No one envys the task Wojciech Szczesny had as the 2018-19 season began. To replace Gianluigi Buffon, one of the best and most beloved players in the history of his club — and indeed, probably the greatest goalkeeper of all time — is an enormous responsibility.

To his credit, Szczesny has done pretty much everything he can possibly do to live up to it. He’s been excellent this year. With the one exception of the total team meltdown that was the last five minutes of the second Manchester United game, he has been equal to every task. He’s saved two of the three penalties he’s faced this season, and got his hand to the third. He’s preserved leads and kept Juve in games with a series of impressive saves. If he wasn’t playing at this level, it’s unlikely that the team would be in the position it is right now.

That being said, Atleti’s Jan Oblak is simply better. He himself had a tough act to follow when he broke into Diego Simeone’s starting XI full time — he replaced Thibaut Courtios in 2014 after the Belgian was retained by Chelsea following a highly successful two-year loan spell in the Spanish capital. Oblak has been the keeper ever since, and has distinguished himself as one of the two best in the world at the position. Apart from his shot-stopping ability, which is prodigious, and his management of crosses, when it comes to marshaling the defense in front of him he comes about as close to Buffon — who, by my reckoning, is the all-time great in this overlooked aspect of goalkeeping — as anyone I’ve ever seen.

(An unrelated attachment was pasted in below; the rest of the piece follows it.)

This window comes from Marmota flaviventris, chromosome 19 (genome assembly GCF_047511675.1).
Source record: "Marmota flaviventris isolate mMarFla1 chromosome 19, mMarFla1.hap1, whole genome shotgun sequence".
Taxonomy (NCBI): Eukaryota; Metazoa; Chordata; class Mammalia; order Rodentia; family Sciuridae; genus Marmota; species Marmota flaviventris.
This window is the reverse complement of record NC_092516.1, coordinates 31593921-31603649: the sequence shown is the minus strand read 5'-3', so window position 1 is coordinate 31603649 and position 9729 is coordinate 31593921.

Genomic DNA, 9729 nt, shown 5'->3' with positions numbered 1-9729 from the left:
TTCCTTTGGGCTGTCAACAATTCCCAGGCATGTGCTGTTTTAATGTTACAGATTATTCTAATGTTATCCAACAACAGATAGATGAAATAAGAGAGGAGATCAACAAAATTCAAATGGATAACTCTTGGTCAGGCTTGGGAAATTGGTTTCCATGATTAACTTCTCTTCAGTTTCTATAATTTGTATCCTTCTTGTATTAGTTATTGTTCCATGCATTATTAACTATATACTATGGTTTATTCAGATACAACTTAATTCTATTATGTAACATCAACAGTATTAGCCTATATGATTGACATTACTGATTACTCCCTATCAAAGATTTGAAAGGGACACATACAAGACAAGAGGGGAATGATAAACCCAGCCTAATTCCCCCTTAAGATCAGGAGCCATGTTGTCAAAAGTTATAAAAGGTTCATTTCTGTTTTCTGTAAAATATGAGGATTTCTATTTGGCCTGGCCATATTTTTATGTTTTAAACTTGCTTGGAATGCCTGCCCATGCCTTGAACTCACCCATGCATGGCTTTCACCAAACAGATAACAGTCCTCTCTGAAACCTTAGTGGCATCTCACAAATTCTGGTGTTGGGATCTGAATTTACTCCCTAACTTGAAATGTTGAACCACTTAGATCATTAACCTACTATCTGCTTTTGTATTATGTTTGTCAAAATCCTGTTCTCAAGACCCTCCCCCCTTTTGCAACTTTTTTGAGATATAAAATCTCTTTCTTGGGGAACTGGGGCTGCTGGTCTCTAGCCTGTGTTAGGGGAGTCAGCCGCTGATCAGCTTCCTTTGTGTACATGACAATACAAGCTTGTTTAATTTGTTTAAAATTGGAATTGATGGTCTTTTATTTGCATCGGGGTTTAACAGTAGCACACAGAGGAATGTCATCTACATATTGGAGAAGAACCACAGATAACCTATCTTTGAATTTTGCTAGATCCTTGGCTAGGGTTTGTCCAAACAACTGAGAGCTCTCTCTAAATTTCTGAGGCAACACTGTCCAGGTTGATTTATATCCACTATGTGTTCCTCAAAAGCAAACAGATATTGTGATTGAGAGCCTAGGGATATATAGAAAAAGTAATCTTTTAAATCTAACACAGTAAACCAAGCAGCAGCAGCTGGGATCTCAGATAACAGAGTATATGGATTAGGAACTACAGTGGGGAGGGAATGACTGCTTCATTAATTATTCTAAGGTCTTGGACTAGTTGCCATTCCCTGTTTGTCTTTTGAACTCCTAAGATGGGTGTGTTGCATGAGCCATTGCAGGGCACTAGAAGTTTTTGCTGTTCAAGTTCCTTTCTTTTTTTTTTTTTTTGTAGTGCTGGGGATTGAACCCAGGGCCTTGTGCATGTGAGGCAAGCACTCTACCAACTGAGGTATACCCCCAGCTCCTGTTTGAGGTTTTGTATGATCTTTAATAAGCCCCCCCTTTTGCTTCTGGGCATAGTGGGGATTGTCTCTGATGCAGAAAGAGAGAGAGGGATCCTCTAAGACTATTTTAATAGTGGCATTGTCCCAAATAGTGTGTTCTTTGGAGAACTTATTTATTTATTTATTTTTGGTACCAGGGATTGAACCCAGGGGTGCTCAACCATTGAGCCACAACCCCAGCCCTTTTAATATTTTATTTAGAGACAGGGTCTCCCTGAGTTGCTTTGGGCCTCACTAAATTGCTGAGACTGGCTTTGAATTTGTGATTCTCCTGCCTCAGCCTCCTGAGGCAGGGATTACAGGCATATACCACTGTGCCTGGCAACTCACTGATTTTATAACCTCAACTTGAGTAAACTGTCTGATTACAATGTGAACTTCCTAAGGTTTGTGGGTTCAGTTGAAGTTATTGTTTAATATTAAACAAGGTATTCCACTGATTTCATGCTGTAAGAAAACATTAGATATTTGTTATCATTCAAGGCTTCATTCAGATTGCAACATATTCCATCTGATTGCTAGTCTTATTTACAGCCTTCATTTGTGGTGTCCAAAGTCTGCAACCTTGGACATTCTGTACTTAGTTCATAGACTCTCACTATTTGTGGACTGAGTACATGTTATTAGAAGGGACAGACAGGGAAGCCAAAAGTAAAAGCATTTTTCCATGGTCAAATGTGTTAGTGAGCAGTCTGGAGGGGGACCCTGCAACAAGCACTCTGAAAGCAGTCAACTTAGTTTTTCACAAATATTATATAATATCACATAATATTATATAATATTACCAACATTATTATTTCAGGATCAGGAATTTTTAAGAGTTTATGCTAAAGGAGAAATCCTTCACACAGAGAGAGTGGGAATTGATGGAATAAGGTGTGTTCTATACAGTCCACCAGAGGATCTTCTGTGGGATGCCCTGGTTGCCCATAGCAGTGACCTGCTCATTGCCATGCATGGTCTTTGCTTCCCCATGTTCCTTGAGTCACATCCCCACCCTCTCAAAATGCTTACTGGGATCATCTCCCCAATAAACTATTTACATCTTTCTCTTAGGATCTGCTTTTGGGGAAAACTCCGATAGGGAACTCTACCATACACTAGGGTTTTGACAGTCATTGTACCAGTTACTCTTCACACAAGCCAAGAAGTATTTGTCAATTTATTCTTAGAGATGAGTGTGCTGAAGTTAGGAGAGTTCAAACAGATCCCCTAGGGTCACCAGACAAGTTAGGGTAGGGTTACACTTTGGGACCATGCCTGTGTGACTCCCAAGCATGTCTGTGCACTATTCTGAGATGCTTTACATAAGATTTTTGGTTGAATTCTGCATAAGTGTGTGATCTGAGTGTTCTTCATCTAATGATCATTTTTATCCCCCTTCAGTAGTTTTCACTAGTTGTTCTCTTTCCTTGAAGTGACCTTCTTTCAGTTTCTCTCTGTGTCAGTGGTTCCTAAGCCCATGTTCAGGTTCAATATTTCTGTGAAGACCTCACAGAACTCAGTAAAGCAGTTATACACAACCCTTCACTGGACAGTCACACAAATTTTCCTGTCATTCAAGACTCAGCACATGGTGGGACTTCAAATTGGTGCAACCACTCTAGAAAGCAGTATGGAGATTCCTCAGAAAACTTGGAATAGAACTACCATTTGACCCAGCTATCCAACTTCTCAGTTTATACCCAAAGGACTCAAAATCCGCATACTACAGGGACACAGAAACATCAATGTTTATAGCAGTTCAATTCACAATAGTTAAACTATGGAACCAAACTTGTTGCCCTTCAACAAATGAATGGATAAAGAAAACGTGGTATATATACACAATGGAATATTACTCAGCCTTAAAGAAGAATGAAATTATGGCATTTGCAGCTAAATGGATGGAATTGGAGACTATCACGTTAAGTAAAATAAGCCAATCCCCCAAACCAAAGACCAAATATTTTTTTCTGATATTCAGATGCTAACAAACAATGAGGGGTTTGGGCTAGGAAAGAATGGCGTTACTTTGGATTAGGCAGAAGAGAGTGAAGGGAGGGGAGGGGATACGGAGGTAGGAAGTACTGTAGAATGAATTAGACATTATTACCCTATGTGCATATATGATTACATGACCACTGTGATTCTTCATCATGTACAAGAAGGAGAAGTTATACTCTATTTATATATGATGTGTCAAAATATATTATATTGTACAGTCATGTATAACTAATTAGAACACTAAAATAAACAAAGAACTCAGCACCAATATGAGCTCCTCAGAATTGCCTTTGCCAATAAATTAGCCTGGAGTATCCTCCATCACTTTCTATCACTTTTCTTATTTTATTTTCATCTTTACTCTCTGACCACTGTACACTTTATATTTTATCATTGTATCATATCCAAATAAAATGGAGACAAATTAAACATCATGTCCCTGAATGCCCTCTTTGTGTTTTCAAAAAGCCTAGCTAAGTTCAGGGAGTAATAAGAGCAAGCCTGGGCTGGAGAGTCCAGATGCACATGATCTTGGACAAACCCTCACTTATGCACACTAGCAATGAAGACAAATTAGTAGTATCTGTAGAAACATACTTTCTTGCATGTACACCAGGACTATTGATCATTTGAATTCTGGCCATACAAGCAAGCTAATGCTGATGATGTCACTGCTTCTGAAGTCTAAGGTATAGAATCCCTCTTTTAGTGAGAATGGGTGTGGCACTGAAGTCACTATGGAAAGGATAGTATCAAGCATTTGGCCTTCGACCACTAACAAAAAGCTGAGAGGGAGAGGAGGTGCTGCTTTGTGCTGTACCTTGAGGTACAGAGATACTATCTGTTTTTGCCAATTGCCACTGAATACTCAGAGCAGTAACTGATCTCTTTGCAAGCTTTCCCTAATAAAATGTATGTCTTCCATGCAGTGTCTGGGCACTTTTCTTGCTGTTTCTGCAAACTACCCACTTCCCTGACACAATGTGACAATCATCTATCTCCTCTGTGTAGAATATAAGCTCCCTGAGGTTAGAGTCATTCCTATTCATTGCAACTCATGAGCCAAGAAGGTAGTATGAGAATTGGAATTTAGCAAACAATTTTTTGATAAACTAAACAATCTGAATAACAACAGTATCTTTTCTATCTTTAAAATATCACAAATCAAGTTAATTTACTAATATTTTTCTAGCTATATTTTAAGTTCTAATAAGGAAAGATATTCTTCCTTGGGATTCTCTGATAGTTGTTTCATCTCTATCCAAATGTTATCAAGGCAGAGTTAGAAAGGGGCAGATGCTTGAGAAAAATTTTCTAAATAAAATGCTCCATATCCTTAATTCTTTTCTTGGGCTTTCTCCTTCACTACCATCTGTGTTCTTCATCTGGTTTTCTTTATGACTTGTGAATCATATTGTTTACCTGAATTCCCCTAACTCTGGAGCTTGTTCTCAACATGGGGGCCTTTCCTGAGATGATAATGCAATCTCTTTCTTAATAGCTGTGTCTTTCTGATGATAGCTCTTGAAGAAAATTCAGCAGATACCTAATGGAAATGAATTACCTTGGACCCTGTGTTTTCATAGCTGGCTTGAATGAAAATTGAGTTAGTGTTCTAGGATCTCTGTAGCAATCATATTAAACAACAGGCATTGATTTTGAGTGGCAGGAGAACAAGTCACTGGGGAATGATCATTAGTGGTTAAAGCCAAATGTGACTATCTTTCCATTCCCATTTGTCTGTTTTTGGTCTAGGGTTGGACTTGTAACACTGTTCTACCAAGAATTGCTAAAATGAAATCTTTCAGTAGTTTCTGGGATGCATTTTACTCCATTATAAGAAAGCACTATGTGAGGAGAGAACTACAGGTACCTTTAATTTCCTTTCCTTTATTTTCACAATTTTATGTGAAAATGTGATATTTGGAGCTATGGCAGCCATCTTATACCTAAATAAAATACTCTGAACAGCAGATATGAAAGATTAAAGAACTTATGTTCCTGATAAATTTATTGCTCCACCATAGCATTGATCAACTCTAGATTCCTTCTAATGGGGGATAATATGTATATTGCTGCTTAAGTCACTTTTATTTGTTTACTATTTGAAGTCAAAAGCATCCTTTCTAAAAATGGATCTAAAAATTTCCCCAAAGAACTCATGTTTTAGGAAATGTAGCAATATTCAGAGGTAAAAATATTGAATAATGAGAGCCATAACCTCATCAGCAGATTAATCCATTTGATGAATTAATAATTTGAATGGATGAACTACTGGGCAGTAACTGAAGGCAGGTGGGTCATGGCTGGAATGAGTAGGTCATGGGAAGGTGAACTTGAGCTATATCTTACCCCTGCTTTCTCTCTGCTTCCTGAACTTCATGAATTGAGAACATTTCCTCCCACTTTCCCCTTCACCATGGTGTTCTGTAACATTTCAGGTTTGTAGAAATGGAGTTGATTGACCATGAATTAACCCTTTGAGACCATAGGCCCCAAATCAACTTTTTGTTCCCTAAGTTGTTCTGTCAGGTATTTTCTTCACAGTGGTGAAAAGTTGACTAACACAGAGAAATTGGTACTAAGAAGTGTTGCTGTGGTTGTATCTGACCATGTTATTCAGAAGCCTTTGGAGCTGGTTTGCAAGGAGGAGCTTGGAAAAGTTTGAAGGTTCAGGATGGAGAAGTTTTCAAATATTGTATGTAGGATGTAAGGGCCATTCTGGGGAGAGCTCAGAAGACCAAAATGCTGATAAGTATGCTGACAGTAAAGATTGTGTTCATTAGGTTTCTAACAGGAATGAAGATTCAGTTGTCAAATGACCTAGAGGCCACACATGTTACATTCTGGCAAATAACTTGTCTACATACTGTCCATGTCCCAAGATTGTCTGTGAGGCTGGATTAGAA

Szczesny is by no means a liability, but there is an argument to be made that Oblak is the absolute best who plies the trade at this given moment.


Arsenal FC v Atletico Madrid - UEFA Europa League Semi Final Leg One Photo by Mike Hewitt/Getty Images


At full strength, Juve are a good deal better on the flanks than their opponents.

“At full strength” are the key words here, because if Joao Cancelo has any setbacks in his return from knee surgery the gap here could shrink. But if the Portuguese fullback has his feet under him by the time European play resumes — it’s expected he’ll return a month or more before Champions League play resumes — Juve will definitely have an edge at this position.